Many people had lost so much because of the heinous crime he participated in.
ďI believe the sentence he got was fair and deserved,Ē I replied to the judge.
They thanked me and I was dismissed. Next was a welcome lunch break, a chance to go outdoors and enjoy the beautiful day. I walked to a small restaurant a few blocks away, appreciating the ninety-minute respite from the bustling courthouse. Talking about Alan with the judge and lawyers brought back memories of the previous year. I could only piece together a few of the details I knew about what had happened because no one in the family would talk about it. Alan and his friend were restless during spring break so they borrowed a van and took off. They didnít have much money and, therefore, they werenít going to get very far. I do know that they ended up at a rest stop late one evening where they spotted a man with a fully-equipped SUV and decided to rob him. The gun they had in their possession was borrowed from the same neighbor who had loaned them the van. The robbery turned bad, Alanís friend shot and killed the SUV owner, and the two of them took off in the stolen vehicle. Needless to say, it didnít take long before they were caught and charged with the crime. Even though Alan did not do the actual killing, he participated in the robbery, a felony, where someone was killed and, thus, he was charged with felony murder.
After lunch, I found myself waiting outside the courtroom with the other potential jurors. A middle-aged Asian woman sitting next to me was worried because she had gotten this far in the selection process.
ďI donít want to be on the jury. I run a company and I canít take time away from it.Ē
I reassured her that they didnít need that many people so the odds were still in our favor that we would not be chosen.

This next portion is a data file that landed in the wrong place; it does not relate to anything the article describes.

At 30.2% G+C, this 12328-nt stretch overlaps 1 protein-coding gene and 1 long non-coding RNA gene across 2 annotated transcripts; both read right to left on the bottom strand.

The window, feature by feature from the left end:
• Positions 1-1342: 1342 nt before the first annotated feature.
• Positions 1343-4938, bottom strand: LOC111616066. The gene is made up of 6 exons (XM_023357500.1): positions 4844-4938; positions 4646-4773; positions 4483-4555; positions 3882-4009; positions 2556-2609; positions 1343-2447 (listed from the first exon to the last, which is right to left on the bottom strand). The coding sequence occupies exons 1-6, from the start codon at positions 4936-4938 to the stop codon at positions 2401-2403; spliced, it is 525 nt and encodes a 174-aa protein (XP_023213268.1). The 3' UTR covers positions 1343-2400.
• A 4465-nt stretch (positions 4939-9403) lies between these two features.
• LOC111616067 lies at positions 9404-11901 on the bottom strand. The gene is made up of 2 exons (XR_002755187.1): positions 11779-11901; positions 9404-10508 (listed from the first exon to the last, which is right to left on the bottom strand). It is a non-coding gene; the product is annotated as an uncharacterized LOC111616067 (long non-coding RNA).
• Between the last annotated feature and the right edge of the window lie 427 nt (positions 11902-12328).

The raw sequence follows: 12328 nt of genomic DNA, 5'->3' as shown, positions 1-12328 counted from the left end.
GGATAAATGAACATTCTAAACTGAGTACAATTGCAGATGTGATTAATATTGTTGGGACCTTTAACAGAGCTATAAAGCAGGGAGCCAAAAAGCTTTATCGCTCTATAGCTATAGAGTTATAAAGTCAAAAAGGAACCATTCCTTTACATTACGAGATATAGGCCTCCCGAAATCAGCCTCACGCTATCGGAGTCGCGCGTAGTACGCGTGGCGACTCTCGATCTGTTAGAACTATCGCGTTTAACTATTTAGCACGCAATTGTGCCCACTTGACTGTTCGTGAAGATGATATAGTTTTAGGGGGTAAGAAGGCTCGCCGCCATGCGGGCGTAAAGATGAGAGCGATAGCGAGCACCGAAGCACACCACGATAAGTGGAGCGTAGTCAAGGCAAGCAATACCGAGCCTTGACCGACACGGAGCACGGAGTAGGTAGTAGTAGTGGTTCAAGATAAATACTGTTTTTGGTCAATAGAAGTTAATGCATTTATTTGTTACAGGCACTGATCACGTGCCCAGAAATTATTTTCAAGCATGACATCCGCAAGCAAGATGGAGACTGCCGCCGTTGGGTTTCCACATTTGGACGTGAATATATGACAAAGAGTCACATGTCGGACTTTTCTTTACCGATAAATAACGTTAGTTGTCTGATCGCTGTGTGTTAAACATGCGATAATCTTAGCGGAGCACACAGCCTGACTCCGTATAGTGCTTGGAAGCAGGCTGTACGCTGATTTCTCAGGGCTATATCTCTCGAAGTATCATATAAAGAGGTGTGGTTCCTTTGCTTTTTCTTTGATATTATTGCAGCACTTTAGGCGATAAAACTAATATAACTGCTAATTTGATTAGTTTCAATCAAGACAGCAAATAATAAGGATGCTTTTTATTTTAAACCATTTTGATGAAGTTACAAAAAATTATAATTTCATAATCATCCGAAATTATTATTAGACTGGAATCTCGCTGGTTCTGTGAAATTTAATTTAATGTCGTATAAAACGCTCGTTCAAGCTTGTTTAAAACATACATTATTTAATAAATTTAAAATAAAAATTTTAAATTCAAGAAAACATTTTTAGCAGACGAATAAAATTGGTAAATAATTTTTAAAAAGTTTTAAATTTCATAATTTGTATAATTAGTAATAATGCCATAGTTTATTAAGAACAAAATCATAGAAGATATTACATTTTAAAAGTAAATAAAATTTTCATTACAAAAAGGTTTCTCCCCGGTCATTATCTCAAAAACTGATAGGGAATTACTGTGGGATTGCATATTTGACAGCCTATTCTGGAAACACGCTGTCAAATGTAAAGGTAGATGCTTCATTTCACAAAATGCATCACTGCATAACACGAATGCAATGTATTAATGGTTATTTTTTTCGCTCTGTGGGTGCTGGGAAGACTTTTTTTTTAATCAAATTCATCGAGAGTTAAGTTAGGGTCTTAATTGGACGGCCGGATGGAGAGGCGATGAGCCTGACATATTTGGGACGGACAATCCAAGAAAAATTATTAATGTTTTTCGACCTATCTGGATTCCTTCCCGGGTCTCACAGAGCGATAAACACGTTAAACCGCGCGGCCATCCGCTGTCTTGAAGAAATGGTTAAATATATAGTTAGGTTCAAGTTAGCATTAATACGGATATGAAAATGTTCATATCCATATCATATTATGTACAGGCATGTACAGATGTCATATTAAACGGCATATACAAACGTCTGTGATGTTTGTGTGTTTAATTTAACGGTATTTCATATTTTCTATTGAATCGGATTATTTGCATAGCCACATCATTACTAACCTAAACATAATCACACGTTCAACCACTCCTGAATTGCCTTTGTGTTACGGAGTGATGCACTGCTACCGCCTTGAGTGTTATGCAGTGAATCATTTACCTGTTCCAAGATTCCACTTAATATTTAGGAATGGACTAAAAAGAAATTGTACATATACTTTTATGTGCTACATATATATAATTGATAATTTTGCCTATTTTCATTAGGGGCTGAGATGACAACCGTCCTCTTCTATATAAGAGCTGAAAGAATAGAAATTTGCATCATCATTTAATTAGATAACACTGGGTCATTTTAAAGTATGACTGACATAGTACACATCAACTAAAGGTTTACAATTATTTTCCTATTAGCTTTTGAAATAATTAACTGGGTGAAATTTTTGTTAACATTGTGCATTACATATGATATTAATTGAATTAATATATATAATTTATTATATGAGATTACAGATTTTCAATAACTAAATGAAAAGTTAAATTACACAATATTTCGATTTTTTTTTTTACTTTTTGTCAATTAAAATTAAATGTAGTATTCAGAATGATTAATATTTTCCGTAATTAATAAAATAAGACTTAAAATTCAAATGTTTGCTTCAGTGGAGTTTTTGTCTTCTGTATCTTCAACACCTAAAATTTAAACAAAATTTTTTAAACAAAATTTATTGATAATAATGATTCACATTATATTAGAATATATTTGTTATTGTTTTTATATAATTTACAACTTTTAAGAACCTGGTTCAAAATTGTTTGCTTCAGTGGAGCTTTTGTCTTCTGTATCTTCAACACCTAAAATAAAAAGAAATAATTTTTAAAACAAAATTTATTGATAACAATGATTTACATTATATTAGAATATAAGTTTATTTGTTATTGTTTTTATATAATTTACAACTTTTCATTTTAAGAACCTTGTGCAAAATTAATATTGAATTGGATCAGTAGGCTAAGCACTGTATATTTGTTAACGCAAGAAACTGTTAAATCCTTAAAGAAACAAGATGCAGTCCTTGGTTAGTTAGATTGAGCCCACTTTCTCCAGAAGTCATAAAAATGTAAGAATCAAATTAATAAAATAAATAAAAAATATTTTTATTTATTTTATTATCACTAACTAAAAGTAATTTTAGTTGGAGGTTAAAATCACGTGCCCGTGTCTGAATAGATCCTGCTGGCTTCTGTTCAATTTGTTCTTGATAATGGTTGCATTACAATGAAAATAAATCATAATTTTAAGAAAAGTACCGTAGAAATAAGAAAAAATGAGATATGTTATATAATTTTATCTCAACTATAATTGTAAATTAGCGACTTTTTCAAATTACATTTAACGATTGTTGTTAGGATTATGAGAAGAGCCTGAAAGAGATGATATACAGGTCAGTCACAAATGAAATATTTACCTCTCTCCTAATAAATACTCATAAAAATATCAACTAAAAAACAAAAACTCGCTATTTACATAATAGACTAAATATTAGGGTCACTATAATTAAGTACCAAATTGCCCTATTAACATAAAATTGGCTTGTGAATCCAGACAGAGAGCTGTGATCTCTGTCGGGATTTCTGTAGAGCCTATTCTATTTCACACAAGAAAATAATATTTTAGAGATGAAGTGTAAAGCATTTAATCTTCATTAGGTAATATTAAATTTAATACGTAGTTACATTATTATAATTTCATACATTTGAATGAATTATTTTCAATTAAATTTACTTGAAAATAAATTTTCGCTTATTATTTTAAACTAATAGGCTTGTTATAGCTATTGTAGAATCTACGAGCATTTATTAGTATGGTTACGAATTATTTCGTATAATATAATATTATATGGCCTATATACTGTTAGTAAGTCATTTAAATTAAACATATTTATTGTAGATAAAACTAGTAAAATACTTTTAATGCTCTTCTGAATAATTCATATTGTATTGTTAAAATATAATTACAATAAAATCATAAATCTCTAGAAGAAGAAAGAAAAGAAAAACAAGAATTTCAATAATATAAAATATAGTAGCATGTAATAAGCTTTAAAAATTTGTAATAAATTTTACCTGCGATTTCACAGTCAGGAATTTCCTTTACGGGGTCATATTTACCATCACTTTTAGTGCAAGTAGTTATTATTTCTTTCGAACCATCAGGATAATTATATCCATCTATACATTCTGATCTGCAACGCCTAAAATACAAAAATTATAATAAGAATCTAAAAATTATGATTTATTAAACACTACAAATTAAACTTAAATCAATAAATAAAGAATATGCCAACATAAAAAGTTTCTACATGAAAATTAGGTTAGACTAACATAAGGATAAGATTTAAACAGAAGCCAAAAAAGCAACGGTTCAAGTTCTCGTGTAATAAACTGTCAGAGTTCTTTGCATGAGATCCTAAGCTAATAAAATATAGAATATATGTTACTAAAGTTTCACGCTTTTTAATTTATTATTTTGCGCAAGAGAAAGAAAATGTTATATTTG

Back in the courtroom, the lawyers started asking some of us to sit up in the jurorsí seats. They needed 12 jurors and two alternates and were getting down to the final selections. Looking again at the young male defendants, I thought that the defense would prefer women jurors as we might be more compassionate than men, perhaps relating to the accused as we do to our brothers or other male relatives. Since all of these defendants were African American, I guessed that they would try to pick people from ethnic minority groups because they would want the jury to be as diverse as possible. What, then, were the odds that I, a white female, would be chosen? This process had been interesting but I was now hoping it would only be a one-day experience. The thought of spending two weeks (by the judgeís earlier estimate) at a murder trial was disturbing. Could I bear to listen to more details about this violent act? A colleague of mine was on a jury for a criminal case in this very same courthouse a few years ago and she felt traumatized by the experience. Afterwards, she had seriously considered moving out of this city with its high crime rate, even though it had been her home for over fifteen years.
My number was called, and I went up into the jury box surrounded by others similarly chosen. How did I look as a part of this mix of people? Did the prosecutors and the defense want someone like me? People were asked to step down and were replaced by others. I sat there for no more than five minutes and then was asked to return to my old seat. A few minutes later, the judge made an announcement.
ďLadies and gentlemen, thank you for your time today. All of you in the audience may leave. We have finished the jury selection.Ē
I let out a small sigh of relief. Glancing up at the group of jurors, I saw the Asian woman Iíd spoken to in the hallway. I wondered what was going through her mind because her worst fears had been realized.
It was mid-afternoon and we were excused for the day as there were no more cases that needed potential jurors. How wonderful it felt to walk out of the courthouse building and into the sunshine! However, I was also acutely aware that there were 14 people from my original jury pool who would have to return tomorrow and take on a significant role in this case. They were not free, at least not for the next two weeks.
As I headed home, I thought about Alan. He would be turning 19 soon and would become eligible for parole in 34 years.